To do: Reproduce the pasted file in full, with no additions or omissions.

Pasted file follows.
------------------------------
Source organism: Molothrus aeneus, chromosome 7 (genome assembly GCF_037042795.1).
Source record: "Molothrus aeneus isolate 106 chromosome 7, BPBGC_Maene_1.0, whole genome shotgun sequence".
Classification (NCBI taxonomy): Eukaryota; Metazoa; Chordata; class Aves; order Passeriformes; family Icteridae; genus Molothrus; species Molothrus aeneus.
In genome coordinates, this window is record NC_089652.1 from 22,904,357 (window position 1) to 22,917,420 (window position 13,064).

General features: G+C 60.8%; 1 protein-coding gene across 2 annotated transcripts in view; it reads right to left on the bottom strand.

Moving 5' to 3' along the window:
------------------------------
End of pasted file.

Source organism: Molothrus aeneus, chromosome 7 (genome assembly GCF_037042795.1).
Source record: "Molothrus aeneus isolate 106 chromosome 7, BPBGC_Maene_1.0, whole genome shotgun sequence".
Classification (NCBI taxonomy): Eukaryota; Metazoa; Chordata; class Aves; order Passeriformes; family Icteridae; genus Molothrus; species Molothrus aeneus.
In genome coordinates, this window is record NC_089652.1 from 22,904,357 (window position 1) to 22,917,420 (window position 13,064).

General features: G+C 60.8%; 1 protein-coding gene across 2 annotated transcripts in view; it reads right to left on the bottom strand.

Moving 5' to 3' along the window: